Lipoic acid can be used as a coenzyme to participate in the acyl transfer of material metabolism in the body. Besides, lipoic acid can eliminate free radicals, which leads to accelerated aging and disease. Generally speaking, intestine absorbs lipoic acid and then it enters the cell. Moreover, lipoic acid is both fat soluble and water soluble.
Mitochondria use multiple carbon fuels to produce ATP and metabolites. In quick succession, these carbon fuels feed into the TCA cycle in the mitochondrial matrix to generate the reducing equivalents NADH and FADH2. Furthermore, mitochondria are complex organelles that play an important role in many facets of cellular function, from metabolism to immune regulation and cell death. Mitochondrial metabolism is a key determinant of tumor progression by impacting on functions such as epithelial-to-mesenchymal transition. Mitochondrial metabolism and derived oncometabolites shape the epigenetic landscape to alter aggressiveness features of cancer cells. Changes in mitochondrial metabolism are relevant for the survival of tumors in response to therapy.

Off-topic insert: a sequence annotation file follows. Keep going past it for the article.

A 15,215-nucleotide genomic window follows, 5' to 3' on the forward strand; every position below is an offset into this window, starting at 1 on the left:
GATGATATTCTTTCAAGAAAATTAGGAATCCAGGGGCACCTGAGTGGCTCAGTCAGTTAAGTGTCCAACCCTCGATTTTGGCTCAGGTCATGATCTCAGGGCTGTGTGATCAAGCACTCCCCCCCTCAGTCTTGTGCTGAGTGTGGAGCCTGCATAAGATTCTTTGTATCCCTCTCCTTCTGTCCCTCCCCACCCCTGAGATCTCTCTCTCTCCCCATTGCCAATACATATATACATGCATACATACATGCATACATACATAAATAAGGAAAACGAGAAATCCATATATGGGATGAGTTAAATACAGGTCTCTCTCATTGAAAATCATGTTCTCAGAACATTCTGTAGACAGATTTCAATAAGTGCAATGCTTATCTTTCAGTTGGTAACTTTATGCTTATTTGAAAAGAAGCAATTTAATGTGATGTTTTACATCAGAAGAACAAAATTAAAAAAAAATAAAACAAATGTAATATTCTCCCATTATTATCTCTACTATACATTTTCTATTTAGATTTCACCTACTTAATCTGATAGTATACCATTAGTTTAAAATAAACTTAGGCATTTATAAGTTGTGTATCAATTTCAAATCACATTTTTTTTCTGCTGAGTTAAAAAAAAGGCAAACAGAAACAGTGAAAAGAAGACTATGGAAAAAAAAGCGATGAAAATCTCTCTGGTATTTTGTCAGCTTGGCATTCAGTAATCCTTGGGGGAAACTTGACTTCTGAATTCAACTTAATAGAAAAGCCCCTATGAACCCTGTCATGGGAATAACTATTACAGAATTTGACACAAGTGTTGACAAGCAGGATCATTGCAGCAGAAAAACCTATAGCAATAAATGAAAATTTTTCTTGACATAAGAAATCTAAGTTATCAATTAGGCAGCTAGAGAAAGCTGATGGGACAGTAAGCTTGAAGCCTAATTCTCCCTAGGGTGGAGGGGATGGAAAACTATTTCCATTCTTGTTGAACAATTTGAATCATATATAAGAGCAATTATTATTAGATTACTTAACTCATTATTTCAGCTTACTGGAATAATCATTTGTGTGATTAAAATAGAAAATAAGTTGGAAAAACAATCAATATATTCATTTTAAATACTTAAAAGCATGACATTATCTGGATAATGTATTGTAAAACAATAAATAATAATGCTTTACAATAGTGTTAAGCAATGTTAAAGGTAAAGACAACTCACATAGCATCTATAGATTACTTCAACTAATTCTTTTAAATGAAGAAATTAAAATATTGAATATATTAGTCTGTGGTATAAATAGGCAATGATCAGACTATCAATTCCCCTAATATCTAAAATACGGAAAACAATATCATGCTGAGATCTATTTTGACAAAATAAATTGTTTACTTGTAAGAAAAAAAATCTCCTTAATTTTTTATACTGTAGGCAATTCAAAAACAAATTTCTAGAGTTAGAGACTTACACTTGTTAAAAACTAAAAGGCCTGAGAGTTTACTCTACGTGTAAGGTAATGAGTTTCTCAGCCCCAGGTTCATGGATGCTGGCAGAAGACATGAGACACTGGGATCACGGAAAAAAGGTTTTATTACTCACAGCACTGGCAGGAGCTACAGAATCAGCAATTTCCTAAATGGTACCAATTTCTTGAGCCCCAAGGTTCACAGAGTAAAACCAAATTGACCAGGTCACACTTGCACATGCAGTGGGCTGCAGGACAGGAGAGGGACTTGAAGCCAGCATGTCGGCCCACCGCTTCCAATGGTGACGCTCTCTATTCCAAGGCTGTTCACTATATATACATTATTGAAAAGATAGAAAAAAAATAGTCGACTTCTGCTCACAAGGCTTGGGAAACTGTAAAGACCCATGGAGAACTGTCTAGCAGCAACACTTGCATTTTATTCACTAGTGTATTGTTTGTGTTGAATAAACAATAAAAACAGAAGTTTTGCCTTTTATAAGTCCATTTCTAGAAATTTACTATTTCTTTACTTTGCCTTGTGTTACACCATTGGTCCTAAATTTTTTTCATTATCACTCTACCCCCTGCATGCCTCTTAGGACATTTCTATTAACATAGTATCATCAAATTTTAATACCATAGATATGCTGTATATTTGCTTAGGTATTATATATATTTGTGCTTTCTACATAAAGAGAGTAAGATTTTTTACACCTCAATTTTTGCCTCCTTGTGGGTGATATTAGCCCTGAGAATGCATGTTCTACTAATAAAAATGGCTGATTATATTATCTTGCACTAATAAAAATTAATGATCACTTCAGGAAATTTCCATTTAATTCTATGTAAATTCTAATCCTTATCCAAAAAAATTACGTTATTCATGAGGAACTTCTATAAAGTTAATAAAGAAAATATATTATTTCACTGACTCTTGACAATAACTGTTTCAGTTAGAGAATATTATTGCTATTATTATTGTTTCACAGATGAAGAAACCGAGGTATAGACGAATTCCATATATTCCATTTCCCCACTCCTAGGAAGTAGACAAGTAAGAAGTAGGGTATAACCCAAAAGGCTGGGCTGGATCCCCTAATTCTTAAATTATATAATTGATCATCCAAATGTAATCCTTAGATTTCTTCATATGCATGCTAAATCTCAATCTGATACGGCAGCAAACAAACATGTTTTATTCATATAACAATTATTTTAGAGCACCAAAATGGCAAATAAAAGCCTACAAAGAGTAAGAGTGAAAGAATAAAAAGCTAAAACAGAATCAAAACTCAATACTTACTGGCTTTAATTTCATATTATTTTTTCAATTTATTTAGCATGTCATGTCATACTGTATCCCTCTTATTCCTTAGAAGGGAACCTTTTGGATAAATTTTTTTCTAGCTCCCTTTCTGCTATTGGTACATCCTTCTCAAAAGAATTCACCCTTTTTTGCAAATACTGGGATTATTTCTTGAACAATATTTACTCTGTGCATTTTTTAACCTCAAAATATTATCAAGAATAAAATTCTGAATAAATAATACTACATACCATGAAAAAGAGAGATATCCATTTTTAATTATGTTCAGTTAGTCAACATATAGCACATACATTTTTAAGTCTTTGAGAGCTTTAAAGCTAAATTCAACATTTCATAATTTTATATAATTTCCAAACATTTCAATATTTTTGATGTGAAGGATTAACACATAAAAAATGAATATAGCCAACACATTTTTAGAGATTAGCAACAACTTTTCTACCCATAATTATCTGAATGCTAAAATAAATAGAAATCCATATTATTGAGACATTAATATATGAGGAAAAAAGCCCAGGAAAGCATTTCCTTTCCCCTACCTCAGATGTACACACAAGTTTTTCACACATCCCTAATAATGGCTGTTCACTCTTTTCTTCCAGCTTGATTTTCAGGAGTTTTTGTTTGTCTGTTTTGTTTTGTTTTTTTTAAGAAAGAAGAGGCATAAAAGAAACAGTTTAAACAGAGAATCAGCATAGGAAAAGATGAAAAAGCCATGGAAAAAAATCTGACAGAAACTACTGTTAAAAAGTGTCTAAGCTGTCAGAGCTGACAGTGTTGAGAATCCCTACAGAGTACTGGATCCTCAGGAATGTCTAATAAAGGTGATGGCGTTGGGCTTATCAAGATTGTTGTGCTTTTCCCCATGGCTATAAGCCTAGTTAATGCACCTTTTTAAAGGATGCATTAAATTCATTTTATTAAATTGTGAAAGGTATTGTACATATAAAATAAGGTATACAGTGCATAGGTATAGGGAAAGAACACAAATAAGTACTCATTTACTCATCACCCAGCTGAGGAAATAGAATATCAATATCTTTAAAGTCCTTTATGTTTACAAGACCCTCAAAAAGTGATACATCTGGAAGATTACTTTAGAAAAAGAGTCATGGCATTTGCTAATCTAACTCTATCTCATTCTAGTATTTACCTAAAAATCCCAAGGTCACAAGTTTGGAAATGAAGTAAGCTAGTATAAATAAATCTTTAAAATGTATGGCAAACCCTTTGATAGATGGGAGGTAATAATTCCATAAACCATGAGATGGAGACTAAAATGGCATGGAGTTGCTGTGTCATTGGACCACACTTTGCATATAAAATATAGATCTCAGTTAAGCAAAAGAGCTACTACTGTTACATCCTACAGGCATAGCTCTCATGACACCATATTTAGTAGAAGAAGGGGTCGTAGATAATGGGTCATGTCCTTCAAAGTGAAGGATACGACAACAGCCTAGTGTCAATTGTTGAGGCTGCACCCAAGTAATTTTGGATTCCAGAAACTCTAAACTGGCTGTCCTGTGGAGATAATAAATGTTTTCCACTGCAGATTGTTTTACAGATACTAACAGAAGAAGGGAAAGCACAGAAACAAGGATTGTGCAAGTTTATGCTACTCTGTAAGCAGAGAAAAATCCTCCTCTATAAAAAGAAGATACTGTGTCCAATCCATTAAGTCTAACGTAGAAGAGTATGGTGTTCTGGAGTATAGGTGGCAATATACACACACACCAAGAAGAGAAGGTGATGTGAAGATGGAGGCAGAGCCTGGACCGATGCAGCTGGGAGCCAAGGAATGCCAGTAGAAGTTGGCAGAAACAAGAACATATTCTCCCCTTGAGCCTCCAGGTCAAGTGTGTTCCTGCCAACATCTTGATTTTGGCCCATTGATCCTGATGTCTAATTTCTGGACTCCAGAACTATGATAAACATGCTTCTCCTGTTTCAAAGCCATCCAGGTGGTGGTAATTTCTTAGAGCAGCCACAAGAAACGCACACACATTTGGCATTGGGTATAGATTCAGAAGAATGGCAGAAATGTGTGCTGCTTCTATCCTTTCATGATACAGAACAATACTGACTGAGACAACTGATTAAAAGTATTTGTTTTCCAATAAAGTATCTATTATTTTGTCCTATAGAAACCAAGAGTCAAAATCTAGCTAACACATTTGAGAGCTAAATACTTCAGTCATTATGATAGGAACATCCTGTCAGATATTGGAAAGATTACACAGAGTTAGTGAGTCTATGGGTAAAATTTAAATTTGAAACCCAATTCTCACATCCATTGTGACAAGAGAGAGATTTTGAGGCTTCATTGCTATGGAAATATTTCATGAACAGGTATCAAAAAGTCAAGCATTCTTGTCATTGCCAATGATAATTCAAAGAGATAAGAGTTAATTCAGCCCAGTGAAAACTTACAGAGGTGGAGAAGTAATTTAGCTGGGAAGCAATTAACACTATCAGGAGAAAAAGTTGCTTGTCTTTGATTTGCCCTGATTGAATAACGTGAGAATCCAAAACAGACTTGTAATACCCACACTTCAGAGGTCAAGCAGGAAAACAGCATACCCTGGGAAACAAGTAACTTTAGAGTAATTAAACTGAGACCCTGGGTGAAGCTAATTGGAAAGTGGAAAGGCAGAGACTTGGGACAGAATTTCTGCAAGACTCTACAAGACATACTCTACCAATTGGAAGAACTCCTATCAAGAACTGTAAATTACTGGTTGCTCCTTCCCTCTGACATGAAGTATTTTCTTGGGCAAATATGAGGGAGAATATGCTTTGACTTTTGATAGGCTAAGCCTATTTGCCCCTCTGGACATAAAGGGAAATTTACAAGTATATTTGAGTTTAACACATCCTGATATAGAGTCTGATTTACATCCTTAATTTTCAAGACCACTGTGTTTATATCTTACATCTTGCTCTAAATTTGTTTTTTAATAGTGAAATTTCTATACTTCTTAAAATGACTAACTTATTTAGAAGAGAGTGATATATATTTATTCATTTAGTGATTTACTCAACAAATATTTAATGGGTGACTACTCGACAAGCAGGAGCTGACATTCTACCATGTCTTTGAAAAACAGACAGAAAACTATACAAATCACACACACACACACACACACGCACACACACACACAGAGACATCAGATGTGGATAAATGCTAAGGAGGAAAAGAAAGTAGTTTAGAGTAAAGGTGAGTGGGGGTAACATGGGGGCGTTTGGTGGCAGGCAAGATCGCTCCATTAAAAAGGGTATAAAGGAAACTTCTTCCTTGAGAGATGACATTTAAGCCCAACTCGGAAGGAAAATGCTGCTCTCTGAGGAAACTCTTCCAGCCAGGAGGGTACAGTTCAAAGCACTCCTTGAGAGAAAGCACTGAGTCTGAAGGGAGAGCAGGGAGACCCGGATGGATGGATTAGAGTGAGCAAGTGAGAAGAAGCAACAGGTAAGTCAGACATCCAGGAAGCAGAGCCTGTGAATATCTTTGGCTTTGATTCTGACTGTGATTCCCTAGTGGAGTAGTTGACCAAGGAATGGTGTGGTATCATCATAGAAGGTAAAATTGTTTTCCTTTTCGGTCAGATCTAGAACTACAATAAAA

Here, we focus on the lipoic acid antagonist, Devimistat.
Devimistat, a lipoic acid antagonist, is a mitochondrial metabolism inhibitor. It is worth noting, mitochondria as a necessary cofactor, synthesizes lipoic acids, during mitochondrial energy metabolism. Lipoic acids have been shown to decrease cell viability and proliferation in cancer, such as head and neck cancer. Notably, Devimistat abrogates mitochondrial energy metabolism to induce apoptosis in various cancer cells. Specifically, Devimistat targets the altered form of mitochondrial energy metabolism utilized by tumor cells. Moreover, Devimistat induces the change in mitochondrial enzyme activities and cellular redox status, leading to cell death, including apoptosis. In vitro, Devimistat induces apoptosis of GPM-2 gastric cancer cells.
Taken together, Devimistat, a lipoic acid antagonist, is a mitochondrial metabolism inhibitor.
. Sakuratani T, et al. Virchows Arch. 2021 Mar; 478(3):401-411.